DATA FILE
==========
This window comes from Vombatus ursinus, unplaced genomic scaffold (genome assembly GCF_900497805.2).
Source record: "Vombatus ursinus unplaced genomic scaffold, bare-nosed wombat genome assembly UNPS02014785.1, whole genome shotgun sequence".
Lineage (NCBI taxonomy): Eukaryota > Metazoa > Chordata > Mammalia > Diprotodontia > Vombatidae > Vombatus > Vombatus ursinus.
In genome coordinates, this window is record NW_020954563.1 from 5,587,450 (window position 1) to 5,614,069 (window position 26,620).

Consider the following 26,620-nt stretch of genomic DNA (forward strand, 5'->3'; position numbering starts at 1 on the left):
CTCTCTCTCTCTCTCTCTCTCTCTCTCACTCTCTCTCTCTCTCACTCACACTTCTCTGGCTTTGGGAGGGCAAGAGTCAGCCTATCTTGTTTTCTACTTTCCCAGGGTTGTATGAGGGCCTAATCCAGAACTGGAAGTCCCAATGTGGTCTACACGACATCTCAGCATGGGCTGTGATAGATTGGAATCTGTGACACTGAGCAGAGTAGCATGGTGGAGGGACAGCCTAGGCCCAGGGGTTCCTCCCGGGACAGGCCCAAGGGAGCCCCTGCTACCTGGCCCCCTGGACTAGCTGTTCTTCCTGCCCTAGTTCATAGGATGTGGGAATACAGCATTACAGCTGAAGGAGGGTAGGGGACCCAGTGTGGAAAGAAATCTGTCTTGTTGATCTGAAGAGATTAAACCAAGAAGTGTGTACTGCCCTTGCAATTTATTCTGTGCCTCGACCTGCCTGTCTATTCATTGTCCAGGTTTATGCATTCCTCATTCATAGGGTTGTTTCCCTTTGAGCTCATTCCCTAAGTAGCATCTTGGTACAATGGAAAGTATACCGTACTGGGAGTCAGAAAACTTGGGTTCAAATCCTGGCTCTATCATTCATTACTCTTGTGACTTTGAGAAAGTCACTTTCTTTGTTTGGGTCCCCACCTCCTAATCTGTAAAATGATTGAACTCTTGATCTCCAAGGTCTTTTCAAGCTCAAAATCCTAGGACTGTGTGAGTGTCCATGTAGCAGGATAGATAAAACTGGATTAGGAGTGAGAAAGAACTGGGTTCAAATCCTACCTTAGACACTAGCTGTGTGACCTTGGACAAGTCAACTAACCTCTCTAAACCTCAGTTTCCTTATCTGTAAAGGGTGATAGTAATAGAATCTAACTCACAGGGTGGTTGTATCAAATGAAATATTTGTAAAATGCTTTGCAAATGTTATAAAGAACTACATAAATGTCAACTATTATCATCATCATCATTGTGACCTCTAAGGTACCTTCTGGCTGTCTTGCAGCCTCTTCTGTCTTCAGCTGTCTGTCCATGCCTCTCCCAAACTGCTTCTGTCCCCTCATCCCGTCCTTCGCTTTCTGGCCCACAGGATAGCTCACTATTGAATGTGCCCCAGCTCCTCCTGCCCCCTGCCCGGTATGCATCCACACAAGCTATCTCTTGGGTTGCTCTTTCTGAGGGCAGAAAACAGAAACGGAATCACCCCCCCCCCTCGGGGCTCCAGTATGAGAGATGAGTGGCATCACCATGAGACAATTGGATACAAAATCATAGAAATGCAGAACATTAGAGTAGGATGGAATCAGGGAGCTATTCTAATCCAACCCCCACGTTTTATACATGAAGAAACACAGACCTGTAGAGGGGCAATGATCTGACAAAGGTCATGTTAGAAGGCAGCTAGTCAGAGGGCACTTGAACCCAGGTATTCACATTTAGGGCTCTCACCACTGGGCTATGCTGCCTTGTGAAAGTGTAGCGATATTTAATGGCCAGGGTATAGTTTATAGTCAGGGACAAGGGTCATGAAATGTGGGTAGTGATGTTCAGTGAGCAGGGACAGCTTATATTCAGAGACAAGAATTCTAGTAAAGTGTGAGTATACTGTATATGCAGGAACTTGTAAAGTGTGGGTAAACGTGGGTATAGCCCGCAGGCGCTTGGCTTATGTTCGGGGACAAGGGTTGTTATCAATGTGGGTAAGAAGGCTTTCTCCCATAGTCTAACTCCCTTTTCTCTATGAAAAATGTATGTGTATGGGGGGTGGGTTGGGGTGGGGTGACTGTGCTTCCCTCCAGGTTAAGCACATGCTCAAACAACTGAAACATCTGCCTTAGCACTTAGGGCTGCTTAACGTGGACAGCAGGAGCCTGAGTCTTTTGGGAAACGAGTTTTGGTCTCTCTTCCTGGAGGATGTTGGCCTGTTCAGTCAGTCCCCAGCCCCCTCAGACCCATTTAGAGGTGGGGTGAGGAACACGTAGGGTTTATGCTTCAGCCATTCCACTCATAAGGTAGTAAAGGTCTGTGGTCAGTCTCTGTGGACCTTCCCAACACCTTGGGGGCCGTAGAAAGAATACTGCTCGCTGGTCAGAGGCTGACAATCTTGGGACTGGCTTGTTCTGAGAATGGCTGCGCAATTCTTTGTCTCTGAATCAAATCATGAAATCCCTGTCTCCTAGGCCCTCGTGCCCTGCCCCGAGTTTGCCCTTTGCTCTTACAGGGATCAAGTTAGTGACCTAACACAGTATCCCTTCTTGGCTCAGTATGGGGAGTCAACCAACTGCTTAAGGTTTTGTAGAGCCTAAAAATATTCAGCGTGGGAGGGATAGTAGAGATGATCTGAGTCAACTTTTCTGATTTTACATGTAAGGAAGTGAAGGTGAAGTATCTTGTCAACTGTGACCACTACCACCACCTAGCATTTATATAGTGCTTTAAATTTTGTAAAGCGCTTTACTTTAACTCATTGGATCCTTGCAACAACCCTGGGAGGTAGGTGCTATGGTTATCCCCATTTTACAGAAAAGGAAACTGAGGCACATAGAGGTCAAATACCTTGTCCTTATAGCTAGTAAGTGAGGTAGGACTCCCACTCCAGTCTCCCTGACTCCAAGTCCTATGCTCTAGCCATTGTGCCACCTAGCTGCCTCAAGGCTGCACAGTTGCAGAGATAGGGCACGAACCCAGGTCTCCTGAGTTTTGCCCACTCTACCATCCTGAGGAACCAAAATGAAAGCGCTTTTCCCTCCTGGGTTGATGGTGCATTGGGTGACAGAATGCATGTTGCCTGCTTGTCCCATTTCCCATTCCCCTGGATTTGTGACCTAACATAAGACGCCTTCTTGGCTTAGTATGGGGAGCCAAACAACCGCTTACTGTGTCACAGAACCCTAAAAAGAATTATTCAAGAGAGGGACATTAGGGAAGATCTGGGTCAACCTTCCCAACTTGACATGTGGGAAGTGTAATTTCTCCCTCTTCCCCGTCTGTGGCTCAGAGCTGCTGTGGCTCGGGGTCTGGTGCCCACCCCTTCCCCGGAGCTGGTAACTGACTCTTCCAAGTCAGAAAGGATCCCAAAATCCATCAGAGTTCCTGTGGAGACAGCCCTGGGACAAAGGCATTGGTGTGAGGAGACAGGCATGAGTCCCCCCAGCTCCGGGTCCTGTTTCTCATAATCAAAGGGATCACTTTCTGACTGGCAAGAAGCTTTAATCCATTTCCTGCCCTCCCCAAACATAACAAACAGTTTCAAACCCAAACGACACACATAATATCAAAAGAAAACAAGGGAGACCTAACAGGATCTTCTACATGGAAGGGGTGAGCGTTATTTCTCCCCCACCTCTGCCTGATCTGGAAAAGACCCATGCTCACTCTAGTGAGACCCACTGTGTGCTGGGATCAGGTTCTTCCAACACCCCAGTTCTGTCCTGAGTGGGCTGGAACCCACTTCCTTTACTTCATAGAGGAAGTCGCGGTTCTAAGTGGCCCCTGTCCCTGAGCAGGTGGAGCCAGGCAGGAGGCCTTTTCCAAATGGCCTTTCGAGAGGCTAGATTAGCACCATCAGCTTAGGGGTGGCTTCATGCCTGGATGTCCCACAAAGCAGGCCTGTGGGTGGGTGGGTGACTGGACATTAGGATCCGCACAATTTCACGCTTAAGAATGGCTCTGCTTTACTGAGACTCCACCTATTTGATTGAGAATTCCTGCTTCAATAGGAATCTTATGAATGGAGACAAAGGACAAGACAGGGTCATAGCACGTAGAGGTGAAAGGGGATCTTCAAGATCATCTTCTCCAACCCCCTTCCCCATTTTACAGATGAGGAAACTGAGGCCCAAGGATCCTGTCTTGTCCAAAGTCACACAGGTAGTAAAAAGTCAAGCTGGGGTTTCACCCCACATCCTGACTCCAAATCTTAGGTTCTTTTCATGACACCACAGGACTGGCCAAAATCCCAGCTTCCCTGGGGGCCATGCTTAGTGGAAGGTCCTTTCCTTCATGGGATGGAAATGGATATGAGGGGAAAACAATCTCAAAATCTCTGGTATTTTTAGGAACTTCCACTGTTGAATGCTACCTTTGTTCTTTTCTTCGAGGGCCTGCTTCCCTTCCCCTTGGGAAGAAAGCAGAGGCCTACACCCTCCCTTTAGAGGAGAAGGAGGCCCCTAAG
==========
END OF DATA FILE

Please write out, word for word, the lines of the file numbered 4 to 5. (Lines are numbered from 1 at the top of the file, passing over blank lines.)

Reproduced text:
In genome coordinates, this window is record NW_020954563.1 from 5,587,450 (window position 1) to 5,614,069 (window position 26,620).

Consider the following 26,620-nt stretch of genomic DNA (forward strand, 5'->3'; position numbering starts at 1 on the left):